I pulled the following quotes from the IBM layoff thread because they strike me as a good separate topic.
Originally Posted by mickj
I wish that I had a passion for some type of work, but I don't that I know of.
Originally Posted by CompundInterstFan
I know what you're saying. I went through something similar a few years ago. I left Megacorp voluntarily and took some time off, did some traveling with my girlfriend (now my wife), and during that time I racked my brains trying to figure out what my "calling" was. After much soul-searching (including dilligently going through "What Color is Your Parachute?"), I discovered that there really wasn't anything that I wanted to do that would qualify as work. ...
However, as strange as this may sound, simply coming to that realization made me appreciate my job that much more (I'm a computer engineer).
I reacted the same way during my work years. I was always marginally satisfied with my work. It provided all the buzz word factors - "challenging," "interesting," "of value," etc. But I didn't have a passion for it and I could never find any work that I did have a passion for. That is not to say that I couldn't find anything that I really enjoyed - I have tons of interests some of which I am fairly passionate about. But the idea of doing them 40 hours a week turns me off completely. I remember one of our Administrators (Fed agency) was a huge Phil Jackson fan. He pushed passion till it came out our ears. Everyone and their cousin was spouting how fired up they were about whatever it was they happened to be doing. As soon as he left, the passion talk evaporated. Funny though - I liked that Administrator better than any other.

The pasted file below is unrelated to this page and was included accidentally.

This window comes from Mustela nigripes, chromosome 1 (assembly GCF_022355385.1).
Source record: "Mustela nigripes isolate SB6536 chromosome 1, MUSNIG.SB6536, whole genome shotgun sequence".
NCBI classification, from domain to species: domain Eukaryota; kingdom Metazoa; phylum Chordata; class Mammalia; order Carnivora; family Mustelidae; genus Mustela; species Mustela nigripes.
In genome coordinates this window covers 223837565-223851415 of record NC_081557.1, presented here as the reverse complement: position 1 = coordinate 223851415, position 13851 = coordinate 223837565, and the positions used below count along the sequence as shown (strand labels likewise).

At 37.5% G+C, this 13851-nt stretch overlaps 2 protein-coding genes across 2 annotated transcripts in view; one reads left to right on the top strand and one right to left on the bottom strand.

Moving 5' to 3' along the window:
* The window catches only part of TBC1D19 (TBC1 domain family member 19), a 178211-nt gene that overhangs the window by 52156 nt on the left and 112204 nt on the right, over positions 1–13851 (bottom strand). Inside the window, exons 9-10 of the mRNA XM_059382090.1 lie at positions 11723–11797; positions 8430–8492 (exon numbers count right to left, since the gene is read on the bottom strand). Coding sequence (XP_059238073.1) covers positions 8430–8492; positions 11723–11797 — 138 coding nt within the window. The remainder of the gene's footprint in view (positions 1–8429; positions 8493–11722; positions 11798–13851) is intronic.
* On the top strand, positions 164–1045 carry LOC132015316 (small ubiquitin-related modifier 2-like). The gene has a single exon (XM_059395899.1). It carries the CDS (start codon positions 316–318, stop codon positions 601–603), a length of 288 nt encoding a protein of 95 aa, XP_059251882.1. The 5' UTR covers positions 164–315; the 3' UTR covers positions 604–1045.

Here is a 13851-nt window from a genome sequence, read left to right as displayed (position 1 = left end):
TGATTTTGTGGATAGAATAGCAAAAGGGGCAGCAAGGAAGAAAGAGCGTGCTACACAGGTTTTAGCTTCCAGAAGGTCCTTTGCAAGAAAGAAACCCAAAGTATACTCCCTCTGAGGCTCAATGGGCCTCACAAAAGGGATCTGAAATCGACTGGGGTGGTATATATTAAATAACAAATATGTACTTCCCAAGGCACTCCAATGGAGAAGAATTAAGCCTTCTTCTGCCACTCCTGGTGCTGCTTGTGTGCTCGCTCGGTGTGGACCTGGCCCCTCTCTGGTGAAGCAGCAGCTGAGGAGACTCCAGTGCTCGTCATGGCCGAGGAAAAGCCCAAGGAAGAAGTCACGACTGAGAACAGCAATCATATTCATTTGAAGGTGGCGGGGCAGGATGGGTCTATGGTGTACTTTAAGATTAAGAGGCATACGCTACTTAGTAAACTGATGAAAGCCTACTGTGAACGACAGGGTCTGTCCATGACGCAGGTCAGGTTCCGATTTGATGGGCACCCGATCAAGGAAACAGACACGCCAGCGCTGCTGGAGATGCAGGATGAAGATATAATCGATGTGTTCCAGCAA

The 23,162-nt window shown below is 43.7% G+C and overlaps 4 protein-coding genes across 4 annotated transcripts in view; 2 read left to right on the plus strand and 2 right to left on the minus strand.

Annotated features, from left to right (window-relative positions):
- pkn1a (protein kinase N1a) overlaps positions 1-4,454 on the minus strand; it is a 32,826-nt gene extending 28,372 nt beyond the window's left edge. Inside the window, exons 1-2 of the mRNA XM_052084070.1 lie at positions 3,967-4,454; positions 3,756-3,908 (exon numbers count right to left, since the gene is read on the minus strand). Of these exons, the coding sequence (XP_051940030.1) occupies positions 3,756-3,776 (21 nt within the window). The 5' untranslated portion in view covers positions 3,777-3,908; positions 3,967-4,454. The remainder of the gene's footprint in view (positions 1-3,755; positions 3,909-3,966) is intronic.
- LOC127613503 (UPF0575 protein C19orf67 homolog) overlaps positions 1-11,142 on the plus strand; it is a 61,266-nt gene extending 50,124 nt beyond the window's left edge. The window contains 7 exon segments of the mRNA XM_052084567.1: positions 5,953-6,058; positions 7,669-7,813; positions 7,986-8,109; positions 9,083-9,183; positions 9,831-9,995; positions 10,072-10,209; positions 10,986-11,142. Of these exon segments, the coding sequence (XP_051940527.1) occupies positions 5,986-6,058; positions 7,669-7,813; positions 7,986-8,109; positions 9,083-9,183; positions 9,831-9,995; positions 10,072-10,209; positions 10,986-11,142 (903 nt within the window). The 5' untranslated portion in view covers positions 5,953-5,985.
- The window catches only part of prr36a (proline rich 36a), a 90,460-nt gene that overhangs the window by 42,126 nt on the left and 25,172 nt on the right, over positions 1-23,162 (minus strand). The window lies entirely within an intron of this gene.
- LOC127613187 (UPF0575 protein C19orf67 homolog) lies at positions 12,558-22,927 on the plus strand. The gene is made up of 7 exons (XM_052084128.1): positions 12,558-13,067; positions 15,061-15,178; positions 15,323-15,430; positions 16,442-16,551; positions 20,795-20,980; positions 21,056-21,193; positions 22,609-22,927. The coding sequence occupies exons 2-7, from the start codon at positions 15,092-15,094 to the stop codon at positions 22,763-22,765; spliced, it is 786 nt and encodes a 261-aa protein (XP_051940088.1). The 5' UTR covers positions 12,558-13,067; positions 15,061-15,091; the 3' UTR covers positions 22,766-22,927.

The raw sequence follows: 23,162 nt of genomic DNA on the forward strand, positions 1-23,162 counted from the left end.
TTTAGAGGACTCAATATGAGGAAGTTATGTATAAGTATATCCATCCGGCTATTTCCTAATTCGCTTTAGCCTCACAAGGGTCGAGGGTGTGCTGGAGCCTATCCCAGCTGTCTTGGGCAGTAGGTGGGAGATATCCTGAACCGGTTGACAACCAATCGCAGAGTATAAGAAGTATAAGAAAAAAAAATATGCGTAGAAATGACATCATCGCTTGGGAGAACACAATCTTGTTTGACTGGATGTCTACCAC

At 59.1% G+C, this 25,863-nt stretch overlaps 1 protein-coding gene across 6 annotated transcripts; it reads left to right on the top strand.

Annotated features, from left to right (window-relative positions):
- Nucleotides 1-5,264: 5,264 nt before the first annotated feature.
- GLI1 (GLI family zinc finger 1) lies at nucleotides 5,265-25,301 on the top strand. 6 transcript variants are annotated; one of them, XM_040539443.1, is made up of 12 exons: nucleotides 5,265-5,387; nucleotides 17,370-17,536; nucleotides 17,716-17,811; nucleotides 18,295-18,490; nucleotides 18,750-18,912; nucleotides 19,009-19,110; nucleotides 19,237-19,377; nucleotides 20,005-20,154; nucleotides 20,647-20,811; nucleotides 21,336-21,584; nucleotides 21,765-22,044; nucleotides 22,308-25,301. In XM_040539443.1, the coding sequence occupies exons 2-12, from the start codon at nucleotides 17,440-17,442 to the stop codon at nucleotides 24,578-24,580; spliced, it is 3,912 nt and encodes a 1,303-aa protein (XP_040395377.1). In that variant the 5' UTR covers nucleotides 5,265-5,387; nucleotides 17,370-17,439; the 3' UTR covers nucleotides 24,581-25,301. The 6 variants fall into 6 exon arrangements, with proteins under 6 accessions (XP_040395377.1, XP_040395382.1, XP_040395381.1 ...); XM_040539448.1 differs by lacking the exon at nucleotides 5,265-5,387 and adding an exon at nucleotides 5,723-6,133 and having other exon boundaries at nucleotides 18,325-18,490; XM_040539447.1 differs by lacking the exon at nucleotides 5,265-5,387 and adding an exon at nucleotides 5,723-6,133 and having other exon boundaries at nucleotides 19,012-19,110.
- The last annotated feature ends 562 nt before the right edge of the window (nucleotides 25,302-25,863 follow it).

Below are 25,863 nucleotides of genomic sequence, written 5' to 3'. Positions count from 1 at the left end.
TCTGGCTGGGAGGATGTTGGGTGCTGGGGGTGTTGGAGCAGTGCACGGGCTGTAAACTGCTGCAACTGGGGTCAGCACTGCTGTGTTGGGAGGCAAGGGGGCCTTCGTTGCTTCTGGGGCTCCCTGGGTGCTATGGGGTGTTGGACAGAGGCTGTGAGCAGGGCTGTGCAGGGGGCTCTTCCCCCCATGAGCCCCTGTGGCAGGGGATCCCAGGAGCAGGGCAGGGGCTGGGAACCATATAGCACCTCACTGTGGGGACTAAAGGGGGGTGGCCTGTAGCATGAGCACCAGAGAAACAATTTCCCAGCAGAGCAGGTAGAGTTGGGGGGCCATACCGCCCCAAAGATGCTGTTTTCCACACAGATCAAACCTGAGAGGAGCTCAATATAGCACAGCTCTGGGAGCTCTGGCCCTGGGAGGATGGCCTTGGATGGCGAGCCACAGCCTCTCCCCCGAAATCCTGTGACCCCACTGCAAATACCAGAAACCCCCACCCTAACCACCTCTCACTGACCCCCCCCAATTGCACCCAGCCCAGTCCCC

I guess the bottom line is that I was, and am, envious of people who have a passion for their work -- it isn't really work if you jump out of bed in the morning excited to get to it. Any of you here who were lucky enough to combine your passion and your work - how did you do it? By chance? By intent?